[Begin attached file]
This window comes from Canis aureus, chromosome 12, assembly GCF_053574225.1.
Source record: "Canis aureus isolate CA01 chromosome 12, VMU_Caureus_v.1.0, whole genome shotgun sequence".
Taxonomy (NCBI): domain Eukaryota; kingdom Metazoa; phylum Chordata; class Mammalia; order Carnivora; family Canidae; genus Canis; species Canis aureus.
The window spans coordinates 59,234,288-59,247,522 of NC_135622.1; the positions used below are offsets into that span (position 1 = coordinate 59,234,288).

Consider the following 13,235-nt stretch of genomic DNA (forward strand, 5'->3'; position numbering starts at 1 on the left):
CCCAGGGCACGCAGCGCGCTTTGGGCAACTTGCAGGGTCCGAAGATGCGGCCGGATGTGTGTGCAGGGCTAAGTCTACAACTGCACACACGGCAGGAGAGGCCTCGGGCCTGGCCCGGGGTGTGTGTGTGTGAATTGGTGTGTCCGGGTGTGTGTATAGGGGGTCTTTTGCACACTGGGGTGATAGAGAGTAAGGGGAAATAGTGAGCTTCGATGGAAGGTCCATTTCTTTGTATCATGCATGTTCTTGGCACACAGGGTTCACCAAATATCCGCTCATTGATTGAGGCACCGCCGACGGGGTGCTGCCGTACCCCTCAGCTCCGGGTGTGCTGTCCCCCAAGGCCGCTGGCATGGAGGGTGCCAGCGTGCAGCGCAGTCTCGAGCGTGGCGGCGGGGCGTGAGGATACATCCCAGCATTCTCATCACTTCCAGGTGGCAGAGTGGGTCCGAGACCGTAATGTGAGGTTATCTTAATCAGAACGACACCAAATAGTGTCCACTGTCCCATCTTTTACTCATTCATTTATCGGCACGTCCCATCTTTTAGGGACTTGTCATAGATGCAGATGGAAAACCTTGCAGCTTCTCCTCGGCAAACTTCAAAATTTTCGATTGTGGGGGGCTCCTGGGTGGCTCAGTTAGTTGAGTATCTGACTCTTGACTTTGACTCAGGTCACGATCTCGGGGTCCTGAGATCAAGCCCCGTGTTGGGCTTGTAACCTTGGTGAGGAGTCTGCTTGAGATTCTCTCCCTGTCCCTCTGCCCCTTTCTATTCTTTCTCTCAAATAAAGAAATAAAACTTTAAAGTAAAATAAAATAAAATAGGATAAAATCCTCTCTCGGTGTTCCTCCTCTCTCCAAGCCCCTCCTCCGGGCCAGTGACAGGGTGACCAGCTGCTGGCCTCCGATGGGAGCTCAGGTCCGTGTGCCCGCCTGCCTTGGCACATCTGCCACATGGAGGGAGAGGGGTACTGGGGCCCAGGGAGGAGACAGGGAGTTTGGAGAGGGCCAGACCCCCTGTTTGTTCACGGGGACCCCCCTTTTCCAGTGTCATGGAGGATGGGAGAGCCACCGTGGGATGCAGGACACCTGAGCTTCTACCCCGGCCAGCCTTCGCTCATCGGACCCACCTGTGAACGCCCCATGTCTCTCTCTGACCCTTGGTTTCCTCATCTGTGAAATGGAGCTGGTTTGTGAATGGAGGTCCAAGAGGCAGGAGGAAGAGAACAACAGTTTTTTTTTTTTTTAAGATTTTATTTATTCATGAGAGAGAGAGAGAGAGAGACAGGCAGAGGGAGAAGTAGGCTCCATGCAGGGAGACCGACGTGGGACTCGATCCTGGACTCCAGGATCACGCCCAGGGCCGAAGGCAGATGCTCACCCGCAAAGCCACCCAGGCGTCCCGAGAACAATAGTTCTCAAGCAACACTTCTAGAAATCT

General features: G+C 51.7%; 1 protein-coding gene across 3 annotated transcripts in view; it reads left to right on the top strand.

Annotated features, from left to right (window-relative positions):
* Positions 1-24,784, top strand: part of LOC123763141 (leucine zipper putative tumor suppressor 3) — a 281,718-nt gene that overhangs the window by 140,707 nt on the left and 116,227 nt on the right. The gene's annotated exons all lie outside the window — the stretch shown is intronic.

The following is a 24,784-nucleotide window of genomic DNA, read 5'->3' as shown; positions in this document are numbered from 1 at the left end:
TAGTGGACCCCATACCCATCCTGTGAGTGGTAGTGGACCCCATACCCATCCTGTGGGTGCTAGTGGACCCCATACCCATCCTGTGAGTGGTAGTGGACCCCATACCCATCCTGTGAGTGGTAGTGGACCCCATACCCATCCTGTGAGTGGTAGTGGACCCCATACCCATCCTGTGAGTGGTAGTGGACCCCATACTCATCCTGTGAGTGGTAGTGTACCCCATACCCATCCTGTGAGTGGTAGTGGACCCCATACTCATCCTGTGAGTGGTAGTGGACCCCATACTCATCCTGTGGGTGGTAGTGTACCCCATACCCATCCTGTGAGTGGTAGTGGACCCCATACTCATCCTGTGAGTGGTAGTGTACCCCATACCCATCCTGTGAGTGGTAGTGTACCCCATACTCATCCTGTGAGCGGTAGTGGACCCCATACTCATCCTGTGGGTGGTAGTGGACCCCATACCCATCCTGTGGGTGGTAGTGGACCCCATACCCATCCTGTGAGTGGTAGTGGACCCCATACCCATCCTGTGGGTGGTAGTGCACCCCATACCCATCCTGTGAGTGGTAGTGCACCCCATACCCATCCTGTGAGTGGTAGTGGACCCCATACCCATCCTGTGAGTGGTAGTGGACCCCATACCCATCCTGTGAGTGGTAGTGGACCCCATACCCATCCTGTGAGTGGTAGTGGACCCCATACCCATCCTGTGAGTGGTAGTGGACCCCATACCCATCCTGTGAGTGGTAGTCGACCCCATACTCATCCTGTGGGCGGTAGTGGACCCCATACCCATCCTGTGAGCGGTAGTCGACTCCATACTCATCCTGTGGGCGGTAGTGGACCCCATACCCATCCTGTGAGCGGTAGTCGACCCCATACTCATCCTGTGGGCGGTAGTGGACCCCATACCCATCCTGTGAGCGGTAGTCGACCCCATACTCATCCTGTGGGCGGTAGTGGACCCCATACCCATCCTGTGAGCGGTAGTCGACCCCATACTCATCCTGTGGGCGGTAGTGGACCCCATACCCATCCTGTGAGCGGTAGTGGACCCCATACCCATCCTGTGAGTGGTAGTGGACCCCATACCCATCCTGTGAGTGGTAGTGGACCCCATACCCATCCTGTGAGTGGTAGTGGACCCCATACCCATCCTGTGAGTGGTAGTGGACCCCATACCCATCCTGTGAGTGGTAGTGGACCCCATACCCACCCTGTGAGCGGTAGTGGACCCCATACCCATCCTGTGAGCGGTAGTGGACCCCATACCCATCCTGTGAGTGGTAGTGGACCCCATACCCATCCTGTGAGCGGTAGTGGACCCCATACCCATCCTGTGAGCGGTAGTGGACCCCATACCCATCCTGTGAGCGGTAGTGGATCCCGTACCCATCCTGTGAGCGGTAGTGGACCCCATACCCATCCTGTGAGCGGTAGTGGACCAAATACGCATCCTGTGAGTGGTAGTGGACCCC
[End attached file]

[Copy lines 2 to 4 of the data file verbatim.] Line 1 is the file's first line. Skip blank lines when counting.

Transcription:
Source record: "Canis aureus isolate CA01 chromosome 12, VMU_Caureus_v.1.0, whole genome shotgun sequence".
Taxonomy (NCBI): domain Eukaryota; kingdom Metazoa; phylum Chordata; class Mammalia; order Carnivora; family Canidae; genus Canis; species Canis aureus.
The window spans coordinates 59,234,288-59,247,522 of NC_135622.1; the positions used below are offsets into that span (position 1 = coordinate 59,234,288).